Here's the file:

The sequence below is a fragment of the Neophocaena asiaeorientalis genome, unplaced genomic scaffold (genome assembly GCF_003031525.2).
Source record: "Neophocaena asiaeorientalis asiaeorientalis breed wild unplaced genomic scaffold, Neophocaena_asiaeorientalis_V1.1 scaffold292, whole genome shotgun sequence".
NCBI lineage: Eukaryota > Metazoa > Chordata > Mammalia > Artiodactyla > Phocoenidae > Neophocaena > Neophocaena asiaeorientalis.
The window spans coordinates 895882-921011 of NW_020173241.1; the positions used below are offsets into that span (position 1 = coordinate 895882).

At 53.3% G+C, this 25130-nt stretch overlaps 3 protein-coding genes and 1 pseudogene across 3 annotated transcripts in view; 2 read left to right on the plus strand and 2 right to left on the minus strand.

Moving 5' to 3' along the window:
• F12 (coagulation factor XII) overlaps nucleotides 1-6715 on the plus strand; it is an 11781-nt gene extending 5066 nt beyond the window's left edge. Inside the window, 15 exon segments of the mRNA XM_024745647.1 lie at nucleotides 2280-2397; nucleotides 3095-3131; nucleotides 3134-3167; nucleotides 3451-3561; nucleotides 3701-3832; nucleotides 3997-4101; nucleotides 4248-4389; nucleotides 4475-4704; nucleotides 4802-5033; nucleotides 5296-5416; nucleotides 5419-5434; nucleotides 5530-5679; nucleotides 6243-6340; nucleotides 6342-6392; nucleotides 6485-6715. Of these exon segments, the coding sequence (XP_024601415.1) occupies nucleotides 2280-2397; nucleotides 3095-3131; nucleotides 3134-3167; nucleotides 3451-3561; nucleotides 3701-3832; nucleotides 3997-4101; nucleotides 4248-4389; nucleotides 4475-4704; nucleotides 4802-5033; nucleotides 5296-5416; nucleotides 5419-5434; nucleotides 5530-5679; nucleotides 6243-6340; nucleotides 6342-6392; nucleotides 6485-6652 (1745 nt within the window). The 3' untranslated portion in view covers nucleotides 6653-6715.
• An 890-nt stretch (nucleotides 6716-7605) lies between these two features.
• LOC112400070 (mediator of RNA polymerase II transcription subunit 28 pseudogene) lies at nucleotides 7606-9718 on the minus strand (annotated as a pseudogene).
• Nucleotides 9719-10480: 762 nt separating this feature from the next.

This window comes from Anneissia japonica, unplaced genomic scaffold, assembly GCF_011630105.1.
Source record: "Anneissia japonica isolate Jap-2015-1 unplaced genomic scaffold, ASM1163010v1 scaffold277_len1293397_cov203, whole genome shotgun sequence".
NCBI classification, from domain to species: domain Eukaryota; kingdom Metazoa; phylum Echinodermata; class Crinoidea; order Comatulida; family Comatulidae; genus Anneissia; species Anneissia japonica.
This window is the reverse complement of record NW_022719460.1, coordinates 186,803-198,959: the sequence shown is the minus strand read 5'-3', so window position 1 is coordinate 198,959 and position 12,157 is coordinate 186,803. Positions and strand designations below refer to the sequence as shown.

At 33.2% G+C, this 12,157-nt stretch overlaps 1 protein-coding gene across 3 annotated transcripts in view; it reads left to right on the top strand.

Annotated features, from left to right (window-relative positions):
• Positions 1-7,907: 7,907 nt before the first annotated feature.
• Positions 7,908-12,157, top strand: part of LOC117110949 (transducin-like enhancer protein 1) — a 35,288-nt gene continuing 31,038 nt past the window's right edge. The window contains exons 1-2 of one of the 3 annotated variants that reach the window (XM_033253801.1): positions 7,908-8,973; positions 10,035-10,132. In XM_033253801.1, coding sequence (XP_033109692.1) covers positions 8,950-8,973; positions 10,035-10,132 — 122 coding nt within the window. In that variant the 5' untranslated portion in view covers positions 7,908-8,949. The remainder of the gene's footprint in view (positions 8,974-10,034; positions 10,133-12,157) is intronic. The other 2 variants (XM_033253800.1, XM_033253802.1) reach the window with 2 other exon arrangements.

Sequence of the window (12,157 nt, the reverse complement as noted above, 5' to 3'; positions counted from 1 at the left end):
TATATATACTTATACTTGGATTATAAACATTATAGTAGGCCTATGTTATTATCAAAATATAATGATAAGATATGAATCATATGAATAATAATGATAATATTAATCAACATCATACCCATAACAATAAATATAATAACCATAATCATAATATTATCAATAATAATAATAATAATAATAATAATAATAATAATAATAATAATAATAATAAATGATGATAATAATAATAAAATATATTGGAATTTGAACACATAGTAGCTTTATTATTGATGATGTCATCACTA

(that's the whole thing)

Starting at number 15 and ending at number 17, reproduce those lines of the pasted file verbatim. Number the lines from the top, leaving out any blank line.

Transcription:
At 33.2% G+C, this 12,157-nt stretch overlaps 1 protein-coding gene across 3 annotated transcripts in view; it reads left to right on the top strand.

Annotated features, from left to right (window-relative positions):
• Positions 1-7,907: 7,907 nt before the first annotated feature.